On Friday, the DC attorney general formally issued subpoenas requesting financial information from the National Rifle Association (NRA) and its charitable arm, the NRA Foundation — the latest in a long ling of piling issues threatening to bring down the entire organization.
The subpoenas are focused on whether or not the NRA breached DC’s nonprofit regulations. “We are seeking documents from these two nonprofits detailing, among other things, their financial records, payments to vendors, and payments to officers and directors,” DC Attorney General Karl Racine said.
If the NRA refuses to comply with Racine’s demand, or if the DC attorney’s general office finds the NRA in breach of nonprofit regulations, Racine’s office can bring court proceedings seeking to dissolve the NRA in its entirety, or to place the organization in receivership.
The NRA has replied that it will comply with Racine’s request. “The NRA has full confidence in its accounting practices and commitment to good governance,” NRA counsel William Brewer III said.
The subpoenas are the latest in a litany of developments ratcheting concerns about the NRA’s financial future — and the future of the organization itself.
To wit, Racine’s request also follows a similar request in New York, where the NRA was first chartered in 1871. New York Attorney General Letitia James requested similar documents pertaining to the NRA’s tax-exempt status, and Gov. Andrew Cuomo has directed “insurance and financial services companies to review their relationship with the organization,” the Washington Post reported.
The document demands come amidst a background of roiling internal strife, and ongoing questions about the NRA’s involvement in Russian interference efforts in 2016.
On the Russian front, Russian national Maria Butina was jailed earlier this year for failing to disclose that she was working as an undeclared Russian agent. While schmoozing with NRA higher-ups — and while helping organize trips to Moscow to meet with sanctioned Russian officials — Butina collaborated with a now-sanctioned former Russian official to plot out how best to continue growing close to the NRA. She is due to be released from prison later this year, and will likely return immediately to Russia.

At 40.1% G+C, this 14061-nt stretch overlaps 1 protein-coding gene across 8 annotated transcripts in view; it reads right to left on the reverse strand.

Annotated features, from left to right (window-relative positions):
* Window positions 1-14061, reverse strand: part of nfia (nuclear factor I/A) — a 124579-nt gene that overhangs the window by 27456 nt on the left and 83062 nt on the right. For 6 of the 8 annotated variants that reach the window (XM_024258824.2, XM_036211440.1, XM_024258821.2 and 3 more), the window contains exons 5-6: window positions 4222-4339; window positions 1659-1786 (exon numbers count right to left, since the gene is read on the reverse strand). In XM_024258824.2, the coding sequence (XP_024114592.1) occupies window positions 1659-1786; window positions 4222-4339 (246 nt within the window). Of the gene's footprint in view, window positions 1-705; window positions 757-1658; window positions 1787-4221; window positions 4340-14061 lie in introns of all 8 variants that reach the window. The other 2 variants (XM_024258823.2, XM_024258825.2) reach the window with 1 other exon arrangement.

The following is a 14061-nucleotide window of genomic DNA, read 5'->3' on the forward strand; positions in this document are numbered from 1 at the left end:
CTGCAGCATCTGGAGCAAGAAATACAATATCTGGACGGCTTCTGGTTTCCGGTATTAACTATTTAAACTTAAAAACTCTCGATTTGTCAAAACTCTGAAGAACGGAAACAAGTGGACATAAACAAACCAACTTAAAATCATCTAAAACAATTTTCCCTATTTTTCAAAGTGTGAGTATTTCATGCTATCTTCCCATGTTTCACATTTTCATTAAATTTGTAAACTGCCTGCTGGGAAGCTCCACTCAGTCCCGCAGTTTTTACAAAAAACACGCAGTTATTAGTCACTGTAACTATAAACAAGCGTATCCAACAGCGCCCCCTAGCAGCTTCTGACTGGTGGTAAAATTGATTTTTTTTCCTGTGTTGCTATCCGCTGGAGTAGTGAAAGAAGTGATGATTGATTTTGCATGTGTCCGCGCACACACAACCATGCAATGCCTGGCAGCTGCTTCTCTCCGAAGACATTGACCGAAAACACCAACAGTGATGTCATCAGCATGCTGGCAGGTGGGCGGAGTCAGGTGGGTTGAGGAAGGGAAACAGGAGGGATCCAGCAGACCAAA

As a source familiar with congressional investigations told ThinkProgress, Sen. Ron Wyden (D-OR) is planning to issue a formal report on the NRA’s interactions with Russia over the coming weeks. The questionable links between Russia and the NRA were first highlighted by ThinkProgress in late 2016.
Internally, the group is facing unprecedented stress. For instance, after the NRA’s longtime advertising agency Ackerman McQueen refused to comply with an internal audit, the NRA moved to end the relationship entirely. As such, the NRA announced they would no longer provide new programming on NRATV, a propaganda arm that Ackerman McQueen had been operating.
On the executive level, things have hardly been better. Former NRA President Oliver North stepped down a few months ago in a contentious ouster. Prior to his departure, North alleged that NRA chief executive Wayne LaPierre had engaged in a raft of financial improprieties, including spending hundreds of thousands of dollars on clothing and travel, among other expenses. LaPierre denied the charges, and eventually forced North out of his position.
Along the way, the NRA’s top lobbyist, Chris Cox — who had been accused of also trying to help extort LaPierre into resigning — left the organization.
The NRA’s declining financial situation shows no sign of changing anytime soon. As The Trace reported, NRA membership revenue also dropped nearly a quarter between 2017 and 2018, and the company revealed it no longer offers free coffee for employees.